Huntington Optimist Club earns Pioneer Festival committee accolade

Members of the Huntington Optimist Club accept the 2017 Arrowhead Award Saturday, Sept. 23, from the Forks of the Wabash Pioneer Festival Committee during a ceremony held at the festival. Celebrating the occasion are (from left) Rachelle Nightenhelser, festival co-chair; Optimist Club members Midge Decker, Jamie Groves, Paula Whiting and Jim Wilson; and Bonita Price, festival co-chair.
Members of the Huntington Optimist Club accept the 2017 Arrowhead Award Saturday, Sept. 23, from the Forks of the Wabash Pioneer Festival Committee during a ceremony held at the festival. Celebrating the occasion are (from left) Rachelle Nightenhelser, festival co-chair; Optimist Club members Midge Decker, Jamie Groves, Paula Whiting and Jim Wilson; and Bonita Price, festival co-chair. Photo by Rebecca Sandlin.

The Arrowhead Award, presented by the Forks of the Wabash Pioneer Festival committee to someone who has demonstrated its dedication to the community and faithfulness to the annual festival, was given this year to not just one person, but to the 50 or more people who make up the Huntington Optimist Club.

The award was presented to four members representing the club in a ceremony at the Pioneer Festival Saturday, Sept. 23.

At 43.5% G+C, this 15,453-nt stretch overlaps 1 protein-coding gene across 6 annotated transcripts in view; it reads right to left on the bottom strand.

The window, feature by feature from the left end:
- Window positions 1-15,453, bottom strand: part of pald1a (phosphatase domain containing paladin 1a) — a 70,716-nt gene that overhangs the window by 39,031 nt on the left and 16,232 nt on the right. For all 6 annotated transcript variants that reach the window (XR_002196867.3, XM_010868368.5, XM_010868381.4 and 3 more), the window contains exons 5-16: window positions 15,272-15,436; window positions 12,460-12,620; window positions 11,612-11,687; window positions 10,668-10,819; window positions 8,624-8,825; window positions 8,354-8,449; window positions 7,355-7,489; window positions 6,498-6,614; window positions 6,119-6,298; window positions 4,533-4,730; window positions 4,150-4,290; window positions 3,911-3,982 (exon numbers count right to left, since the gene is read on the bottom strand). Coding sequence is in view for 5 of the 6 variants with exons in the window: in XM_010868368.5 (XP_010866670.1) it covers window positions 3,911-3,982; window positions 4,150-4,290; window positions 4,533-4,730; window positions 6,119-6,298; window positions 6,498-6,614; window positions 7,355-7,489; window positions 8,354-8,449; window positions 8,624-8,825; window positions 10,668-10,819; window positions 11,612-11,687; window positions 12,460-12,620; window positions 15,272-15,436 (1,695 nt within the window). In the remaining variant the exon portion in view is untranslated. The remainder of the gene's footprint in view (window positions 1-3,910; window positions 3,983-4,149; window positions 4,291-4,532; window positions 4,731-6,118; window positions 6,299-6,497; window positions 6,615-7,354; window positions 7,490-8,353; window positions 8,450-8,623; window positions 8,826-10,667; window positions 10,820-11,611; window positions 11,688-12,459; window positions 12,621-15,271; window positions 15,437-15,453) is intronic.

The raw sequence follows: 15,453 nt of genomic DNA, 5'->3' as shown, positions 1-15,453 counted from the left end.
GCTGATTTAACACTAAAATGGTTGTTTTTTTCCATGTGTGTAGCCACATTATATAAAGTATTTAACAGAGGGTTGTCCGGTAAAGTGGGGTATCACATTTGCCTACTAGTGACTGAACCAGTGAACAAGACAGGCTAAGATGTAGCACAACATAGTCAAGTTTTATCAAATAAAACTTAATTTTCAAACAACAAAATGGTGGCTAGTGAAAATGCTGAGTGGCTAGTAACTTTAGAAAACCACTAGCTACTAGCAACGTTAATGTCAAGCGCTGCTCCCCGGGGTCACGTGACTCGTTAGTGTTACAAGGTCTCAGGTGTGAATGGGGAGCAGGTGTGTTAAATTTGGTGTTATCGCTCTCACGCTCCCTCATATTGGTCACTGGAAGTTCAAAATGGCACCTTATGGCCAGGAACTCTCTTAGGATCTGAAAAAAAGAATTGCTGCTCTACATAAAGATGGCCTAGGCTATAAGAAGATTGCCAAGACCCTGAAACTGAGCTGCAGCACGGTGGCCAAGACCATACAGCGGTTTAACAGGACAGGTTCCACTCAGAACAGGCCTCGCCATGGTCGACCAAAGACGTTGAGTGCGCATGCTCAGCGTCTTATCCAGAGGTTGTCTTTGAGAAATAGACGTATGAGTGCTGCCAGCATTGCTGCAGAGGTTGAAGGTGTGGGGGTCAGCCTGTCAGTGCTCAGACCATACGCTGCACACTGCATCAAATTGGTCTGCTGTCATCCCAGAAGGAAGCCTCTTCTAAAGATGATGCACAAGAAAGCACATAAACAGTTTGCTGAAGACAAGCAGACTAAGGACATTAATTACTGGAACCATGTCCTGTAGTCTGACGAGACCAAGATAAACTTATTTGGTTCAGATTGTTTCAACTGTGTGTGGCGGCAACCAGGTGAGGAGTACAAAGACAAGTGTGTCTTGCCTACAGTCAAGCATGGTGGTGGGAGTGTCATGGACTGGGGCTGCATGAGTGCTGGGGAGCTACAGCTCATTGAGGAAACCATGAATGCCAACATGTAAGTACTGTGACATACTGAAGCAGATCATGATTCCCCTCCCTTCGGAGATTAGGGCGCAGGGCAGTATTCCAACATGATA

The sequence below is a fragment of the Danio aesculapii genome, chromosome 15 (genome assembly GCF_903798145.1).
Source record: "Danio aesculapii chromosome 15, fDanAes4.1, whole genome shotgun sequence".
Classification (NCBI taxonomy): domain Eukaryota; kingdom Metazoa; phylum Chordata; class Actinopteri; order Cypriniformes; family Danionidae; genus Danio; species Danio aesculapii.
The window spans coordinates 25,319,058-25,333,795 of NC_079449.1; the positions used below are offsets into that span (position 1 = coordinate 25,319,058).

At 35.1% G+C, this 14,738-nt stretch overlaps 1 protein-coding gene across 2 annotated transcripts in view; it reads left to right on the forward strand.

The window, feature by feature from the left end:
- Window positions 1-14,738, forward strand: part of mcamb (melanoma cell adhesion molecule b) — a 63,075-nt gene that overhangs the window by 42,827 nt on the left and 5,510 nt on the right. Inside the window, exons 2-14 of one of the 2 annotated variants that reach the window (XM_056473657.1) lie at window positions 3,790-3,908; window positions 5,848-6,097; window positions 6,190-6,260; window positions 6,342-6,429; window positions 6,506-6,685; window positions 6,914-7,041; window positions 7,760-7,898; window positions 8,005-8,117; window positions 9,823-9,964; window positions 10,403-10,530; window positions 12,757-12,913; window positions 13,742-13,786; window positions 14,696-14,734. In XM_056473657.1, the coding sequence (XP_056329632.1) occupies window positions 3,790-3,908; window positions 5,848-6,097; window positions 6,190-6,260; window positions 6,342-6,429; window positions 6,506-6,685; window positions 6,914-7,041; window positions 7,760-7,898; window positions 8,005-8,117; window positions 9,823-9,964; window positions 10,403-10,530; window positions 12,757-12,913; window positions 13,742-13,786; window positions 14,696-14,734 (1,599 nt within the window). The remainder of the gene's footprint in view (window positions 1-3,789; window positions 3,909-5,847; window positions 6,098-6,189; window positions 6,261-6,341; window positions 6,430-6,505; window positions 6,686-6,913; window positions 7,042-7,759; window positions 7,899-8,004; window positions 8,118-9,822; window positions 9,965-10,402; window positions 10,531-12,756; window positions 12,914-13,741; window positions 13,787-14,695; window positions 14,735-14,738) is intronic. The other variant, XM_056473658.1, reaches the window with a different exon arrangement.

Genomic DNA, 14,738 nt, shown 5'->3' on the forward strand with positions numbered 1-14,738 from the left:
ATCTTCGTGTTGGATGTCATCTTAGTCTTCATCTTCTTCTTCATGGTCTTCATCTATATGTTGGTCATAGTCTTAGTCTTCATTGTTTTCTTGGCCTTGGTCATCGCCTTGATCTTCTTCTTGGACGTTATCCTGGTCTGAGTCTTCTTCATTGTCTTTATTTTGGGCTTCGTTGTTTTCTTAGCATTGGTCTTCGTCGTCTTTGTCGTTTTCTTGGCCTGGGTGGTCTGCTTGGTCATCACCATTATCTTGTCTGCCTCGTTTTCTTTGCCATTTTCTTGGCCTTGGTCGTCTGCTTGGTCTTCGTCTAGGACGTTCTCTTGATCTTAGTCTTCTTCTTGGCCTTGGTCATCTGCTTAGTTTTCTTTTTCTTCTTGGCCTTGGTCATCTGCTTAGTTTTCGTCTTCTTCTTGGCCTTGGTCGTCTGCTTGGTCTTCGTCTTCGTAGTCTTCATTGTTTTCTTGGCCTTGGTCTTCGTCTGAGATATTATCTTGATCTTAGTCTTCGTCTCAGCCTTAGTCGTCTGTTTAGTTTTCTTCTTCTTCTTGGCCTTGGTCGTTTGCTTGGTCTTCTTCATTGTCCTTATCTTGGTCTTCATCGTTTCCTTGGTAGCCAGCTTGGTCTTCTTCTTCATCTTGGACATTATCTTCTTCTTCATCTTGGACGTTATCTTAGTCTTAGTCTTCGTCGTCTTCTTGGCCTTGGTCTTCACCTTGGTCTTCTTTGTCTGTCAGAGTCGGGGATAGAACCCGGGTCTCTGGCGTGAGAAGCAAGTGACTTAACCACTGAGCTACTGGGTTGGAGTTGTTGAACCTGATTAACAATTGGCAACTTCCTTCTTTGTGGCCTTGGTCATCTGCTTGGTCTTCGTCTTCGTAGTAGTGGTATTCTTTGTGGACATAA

Rachelle Nightenhelser, co-chair of the festival, says the Optimists have been dishing up pork dinners from their booth ever since the festival has been held at its current location.

She says the club serves up close to 1,000 sandwiches every year. It takes about 50 club members each year to man the booth; two members, Jim Wilson and John Regan, have worked the booth since the festival’s first year.

“They have fun; we have fun,” Nightenhelser said. “But like many of the food booths you see out here, that fun has a serious side. The money the club makes goes toward its mission of being a friend of youth.”

“Friend of Youth” is the club’s motto, and proceeds from the food booth go to fund scholarships, recognize outstanding students in the middle schools and high school, sponsor youth baseball teams and support local organizations such as the School Child Emergency Fund. The club also sponsored the Miss Huntington Scholarship Pageant for 53 years, until it was discontinued in 2015.

“So, you see, the members of the Huntington Optimist Club are in it for the long haul,” Nightenhelser added.

Paula Whiting, one of those who accepted the award on behalf of the club, said the Optimists were taken aback when they found out they were to be this year’s recipient.

“You do the same thing for over a number of years for the youth of the community, so when they came and said, ‘You’ve been chosen,’ we were a little flabbergasted,” she says. “We felt really privileged that they honored us for our commitment to the Pioneer Festival for the number of years that we’ve been out there.”

The Huntington Optimist Club was founded in 1960 by Gene Snowden, who served as its first president and is still a member. Snowden also served the community as a state senator, mayor and other positions, and the club continues to be made up of leaders in Huntington County.